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O.G. - or - the Angel of Music

April 19, 2005, Literature
Last edited on November 24, 2005

Last evening after The Big Lebowski hanging in the crowded students' bar Z10 I read the last few pages of the epilogue of Gaston Leroux' The Phantom of the Opera. What an incredibly marvellous book!

Years ago I bought a quite impressive collection of 1-Pound-Books on a field excursion to London during my 12th or last year at school. I have to admit that I only read some of them.. A week ago when I could not sleep I went to my bookcase and thought: "Mmmm, lets try one of them", and The Phantom of the Opera was the lucky story.

I was lucky to chose it as well! Leroux begins his story with an introduction in which he claims that the Opera ghost really existed. The subsequent narrative bases on this assumption; the narrator presents his researches in a authentic manner in order to convince the reader of his assumption of which he claims that it is a steadfast fact that no-one could question after reading his "report".

Usually I do not like this kind of writing, investigative or even detective stories, but this one is really great. The atmosphere is dense and intense, the story is tragical, wonderful and intriguing. I am not a person who can recreate a book's atmosphere in his own writing and I also do not want to spoil this wonderful story for you. Just grab a copy and read it!

And be not afraid that it starts as an investigative report. Large parts of the story consist of extensive talking of the characters, whole sections -- over several chapters! -- are said to be taken from a manuscript which the Persian left behind and other parts are copied from M Armand Moncharmin's Momoirs of a Manager. These parts "from burrowed plumes" have a completely different style -- and even the "actual reports' parts" are far from representing a neutral and unenthusiastic position --, making the whole novel diverse under this aspect as well.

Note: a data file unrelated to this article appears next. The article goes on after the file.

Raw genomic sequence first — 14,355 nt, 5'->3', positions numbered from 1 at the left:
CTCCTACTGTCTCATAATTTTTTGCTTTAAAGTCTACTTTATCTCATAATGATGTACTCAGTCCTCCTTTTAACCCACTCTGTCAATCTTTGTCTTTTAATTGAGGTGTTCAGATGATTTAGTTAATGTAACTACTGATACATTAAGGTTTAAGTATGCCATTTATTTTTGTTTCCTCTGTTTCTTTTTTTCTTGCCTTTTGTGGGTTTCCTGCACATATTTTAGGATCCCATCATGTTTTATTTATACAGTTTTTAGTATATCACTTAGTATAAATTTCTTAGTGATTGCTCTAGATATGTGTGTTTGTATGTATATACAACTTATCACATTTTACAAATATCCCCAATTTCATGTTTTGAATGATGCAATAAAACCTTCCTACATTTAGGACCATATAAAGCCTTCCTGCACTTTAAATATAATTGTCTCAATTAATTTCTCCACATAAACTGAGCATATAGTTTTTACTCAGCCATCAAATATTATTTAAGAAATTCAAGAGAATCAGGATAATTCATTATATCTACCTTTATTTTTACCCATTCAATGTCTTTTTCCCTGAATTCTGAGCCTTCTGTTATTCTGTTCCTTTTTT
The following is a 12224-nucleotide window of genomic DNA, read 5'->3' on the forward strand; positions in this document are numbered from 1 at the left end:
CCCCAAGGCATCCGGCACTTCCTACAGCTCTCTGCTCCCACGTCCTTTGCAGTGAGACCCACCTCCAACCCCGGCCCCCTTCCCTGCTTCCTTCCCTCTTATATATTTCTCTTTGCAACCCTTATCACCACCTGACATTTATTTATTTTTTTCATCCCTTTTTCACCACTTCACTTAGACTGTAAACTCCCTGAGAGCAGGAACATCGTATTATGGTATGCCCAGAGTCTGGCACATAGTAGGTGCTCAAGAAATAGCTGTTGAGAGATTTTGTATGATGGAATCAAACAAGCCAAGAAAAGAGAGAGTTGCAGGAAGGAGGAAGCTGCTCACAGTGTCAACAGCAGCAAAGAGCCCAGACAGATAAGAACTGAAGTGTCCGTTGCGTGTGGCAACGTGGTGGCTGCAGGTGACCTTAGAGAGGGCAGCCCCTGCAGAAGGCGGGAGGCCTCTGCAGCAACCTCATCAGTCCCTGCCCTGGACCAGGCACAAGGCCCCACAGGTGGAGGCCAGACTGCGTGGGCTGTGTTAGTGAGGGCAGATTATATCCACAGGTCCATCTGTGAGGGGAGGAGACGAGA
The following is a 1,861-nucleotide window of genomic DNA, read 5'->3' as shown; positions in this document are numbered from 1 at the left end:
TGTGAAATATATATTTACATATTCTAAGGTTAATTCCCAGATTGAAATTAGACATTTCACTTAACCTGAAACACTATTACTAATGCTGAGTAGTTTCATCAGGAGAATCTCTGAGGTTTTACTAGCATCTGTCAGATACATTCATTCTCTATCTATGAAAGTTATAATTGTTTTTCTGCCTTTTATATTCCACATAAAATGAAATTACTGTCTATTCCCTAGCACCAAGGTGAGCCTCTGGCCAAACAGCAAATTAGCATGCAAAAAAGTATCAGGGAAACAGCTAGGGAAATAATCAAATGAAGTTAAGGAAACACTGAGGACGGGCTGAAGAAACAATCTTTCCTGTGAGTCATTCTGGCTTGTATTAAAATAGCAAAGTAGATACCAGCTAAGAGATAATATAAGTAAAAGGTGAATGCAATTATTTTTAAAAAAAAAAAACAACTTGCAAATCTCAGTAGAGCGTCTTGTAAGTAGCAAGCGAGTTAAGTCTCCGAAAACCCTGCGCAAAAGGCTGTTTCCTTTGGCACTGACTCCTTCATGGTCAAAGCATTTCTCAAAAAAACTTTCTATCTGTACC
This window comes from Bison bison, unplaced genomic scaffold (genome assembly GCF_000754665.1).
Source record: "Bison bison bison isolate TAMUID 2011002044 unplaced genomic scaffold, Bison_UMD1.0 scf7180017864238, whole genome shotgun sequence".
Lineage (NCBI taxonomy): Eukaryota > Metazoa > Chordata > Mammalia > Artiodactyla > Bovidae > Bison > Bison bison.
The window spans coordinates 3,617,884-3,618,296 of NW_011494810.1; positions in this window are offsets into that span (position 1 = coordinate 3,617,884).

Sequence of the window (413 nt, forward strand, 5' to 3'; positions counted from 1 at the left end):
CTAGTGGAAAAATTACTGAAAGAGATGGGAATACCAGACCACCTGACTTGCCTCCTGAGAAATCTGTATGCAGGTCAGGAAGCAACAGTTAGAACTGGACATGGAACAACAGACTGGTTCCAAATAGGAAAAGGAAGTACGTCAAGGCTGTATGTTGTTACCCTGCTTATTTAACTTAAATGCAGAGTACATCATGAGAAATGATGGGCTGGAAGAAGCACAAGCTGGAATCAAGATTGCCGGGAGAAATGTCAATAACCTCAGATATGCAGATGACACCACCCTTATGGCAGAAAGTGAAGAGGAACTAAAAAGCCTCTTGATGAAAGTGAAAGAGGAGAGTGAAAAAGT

One last word about the language of my English copy: It is marvellous! An older one, not the English of Shakespeare's time, but not quite the one of to-day either. A refined English on a sophisticated level; truly a pleasure. It is a pity that in the whole book, which is a "Wordsworth Classic" of 1995 by the way, the translator's name is not mentioned. I'm sure that the original text was written in French by Leroux, having read the foreword of this edition that includes a paragraph on Leroux' life.

Originally I wanted to include a sentence or a short paragraph to illustrate the novel's language, but now, at the time I finally complete this article, it is nearly two months after the day I started it and I do not know which part I wanted to include and I'm not able to find one in a reasonable amount of time anymore either. Pardon me, but if you follow my enthusiastic recommendation you'll find one, and by doing it you will enjoy two-hundred-and-five further exciting pages of a brilliant story.


I'm on a longer train trip and skimmed through the novel.. What about this section:

"Look! You want to see? See! Feast your eyes, glut your soul on my cursed ugliness! Look at Erik's face! Now you know the face of the voice! You were not content to hear me, eh? You wanted to know what I looked like? Oh, you women are so inquisitive! Well, are you satisfied? I'm a good-looking fellow, eh? . . . When a woman has seen me, as you have, she belongs to me. She loves me for ever! I am a kind of Don Juan, you know!"

Hopefully it doesn't reveal too much. Actually I have found a nicer section I could have quoted instead but that one really reveals too much in my opinion. Ergo you have to be content with this little quote of Erik's speech, although his words are often a tad obscene (at least likened to the rest of the novel).

There is a second addendum in form of a separate article: On Translations of Le Fantôme de l'Opéra.

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